My 25 Favorite Wines

HQ's wine connoisseur presents his list for the top 25 wines of the past 25 years.

By Matthew DeBord

The past 25 years have been nothing short of extraordinary for wine. Since the founding of Huntington Quarterly, the quality of wine has literally done nothing but improve. And the quantity of quality wine has also increased dramatically. Wine lovers now have access to wines of regions that before the mid-1980s either didn't really produce wine or didn't export it to the U.S.

In fact, so many great wines have become popular and available in the past 25 years that it's difficult to narrow them down to a Top 25 list. But I've given it a shot. I've left out vintages because by and large these wines have been noteworthy regardless of when they were made. So, here we go.

Chateau Cos d’Estournel

This French wine estate was classified as a “Second Growth” back in 1855 – a notch below the most prestigious and famous “First Growths” of the Bordeaux region. It used to be that regular old wine consumers could periodically afford to buy a First Growth bottle; but over the past 25 years, these wines have become increasingly unaffordable. Enter the so-called “Super Seconds,” of which Cos d’Estournel is one of the prime examples. This is a wine that offers First Growth quality at a lower price and is always worth seeking out in “off” vintages when it can be picked up for less than $100.

Cloudy Bay
Sauvignon Blanc

Prior to 1973, there was no wine industry in New Zealand. And then, Presto! A country that had been known for a small population and its herds of sheep was the next big thing in wine. Cloudy Bay was the first of a signature style of Sauvignon Blanc that arrived in the U.S. in the late 1980s and 1990s. It took the wine world by storm with its exotic, fruity and zingy character.

Charles Shaw
Sauvignon Blanc
(a.k.a. “Two Buck Chuck”)

In the early 2000s, there was a “grape glut” in California. Too many wine grapes were produced, creating a minor economic crisis in the industry. A man named Fred Franzia and his company, Bronco Wines, saw an opportunity. They bought up the surplus and packaged it as a line of inexpensive varietal wines sold at the Trader Joe’s grocery stores in California. The price was $2. Folks started calling the wines “Two Buck Chuck,” which stuck. The Sauvignon Blanc was of surprisingly high quality.

Benton Lane
“Red Label” Pinot Noir

For years, lovers of Burgundian Pinot Noir complained that the California version was far too fruity, lacking in the wine’s long-celebrated traditional charms. But then winemakers began experimenting with the grape variety in Oregon, with stunning results. These Pinots were much more Burgundian in style, lighter and more ethereal but with concentrated fruit flavors. Benton Lane’s “Red Label” was among the first of these Oregon Pinots that began to be seen in the rest of the country.

Hartley Ostini Hitching
Post Pinot Noir

The Hitching Post is a steakhouse and restaurant in the Santa Barbara wine country of California’s Central Coast. It was made famous by the movie Sideways, but wine aficionados knew it long before that due to the pioneering wines created by Hartley and Ostini, a pair of enlightened amateurs who refused to believe that California couldn’t do Pinot. Their efforts split the difference between the usual abundant fruit flavors that California wines are known for and the more refined characteristics of red Burgundy.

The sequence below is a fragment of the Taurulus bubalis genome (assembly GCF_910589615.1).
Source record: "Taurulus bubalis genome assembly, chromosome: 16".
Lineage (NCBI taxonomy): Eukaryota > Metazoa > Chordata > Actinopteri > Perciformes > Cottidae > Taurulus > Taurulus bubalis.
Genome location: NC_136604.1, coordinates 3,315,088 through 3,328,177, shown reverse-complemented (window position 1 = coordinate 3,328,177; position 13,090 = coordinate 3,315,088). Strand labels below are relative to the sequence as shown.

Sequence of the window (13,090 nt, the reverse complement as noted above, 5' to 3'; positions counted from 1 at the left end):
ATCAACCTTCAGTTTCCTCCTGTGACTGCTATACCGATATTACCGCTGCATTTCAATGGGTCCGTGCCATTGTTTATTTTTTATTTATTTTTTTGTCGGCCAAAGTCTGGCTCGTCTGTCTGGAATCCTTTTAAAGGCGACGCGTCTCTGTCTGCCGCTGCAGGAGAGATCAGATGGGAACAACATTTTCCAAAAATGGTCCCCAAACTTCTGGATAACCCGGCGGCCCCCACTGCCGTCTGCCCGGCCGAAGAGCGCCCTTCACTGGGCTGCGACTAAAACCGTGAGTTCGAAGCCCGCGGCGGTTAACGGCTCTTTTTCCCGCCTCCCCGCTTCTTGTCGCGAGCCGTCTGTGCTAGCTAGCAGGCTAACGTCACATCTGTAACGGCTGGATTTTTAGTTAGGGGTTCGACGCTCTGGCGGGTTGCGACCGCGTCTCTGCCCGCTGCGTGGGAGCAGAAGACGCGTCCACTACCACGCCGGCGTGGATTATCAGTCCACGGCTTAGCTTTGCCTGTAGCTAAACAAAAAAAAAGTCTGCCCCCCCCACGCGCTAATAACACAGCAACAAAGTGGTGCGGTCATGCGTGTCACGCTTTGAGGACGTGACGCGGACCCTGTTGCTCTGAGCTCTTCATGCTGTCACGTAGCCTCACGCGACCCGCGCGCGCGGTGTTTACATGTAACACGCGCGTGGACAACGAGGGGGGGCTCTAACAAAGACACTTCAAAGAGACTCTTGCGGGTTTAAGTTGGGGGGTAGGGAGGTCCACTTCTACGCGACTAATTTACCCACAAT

Joel Gott 815
Cabernet Sauvignon

It’s easy to find a Cabernet Sauvignon for less than $20, but it’s hard to find a truly good Cabernet Sauvignon at that price. Winemaker Joel Gott decided that wine enthusiasts were entitled to better and, under his own label, created wines that deliver near-$50 quality but at a low cost.

Screaming Eagle
Cabernet Sauvignon

Once California’s winemakers figured out that they could make good wines in the 1970s, they concluded they could make monumentally outstanding wines. A small band of winemakers took to the hills around the Napa Valley and got to work. The Cabernets they created were produced in tiny quantities for an exclusive buyership. The media labeled them “Cult Wines.” Screaming Eagle is among the most coveted, a full-bore Cab that lives up to its name – and its $1,000 price tag, if you’re even on the list to be able to buy it!

Taylor’s LBV
(Late Bottled Vintage) Port

The problem with vintage Port is that it’s a wine that has to age before it can be drunk. Like, for 20 years. The people who run Taylor’s, one of the most prominent Port houses in Portugal, believed that was too long to wait, so they devised the LBV style to make a vintage-like Port available to consumers looking for more immediate gratification.

Laurent-Perrier Brut Rose

Laurent-Perrier is the biggest family-owned Champagne house in France. It produces a full range of bubblies, but it’s especially proud of this romantic pinkish offering, which has become a Valentine’s Day staple for couples who want to celebrate in style.

L Mawby Blanc de Blancs

Outside California, Washington and Oregon, the U.S. wine region has struggled to define itself. Larry Mawby, however, has come up with a unique way to make his winery, located in Michigan, stand out. The only way to make a decent wine in Michigan is to make a mediocre still wine and then turn it into a superlative sparkling wine. Pound for pound, this Blanc de Blancs can stand up to some of Champagne’s best.

Georges Duboeuf Beaujolais Nouveau

Beaujolais Nouveau is a simple wine made every year in France, right after the grape harvest in the fall. The wines are rushed to Paris bistros for a few weeks of celebration before winter and the wait for the release of more substantial wines in the spring and following fall. An American importer saw this and figured that he could ship the Nouveau to the U.S., emulating the fun. He partnered with wine merchant Georges Duboeuf, put festive and colorful labels on the bottles and flew them to New York – and history was made.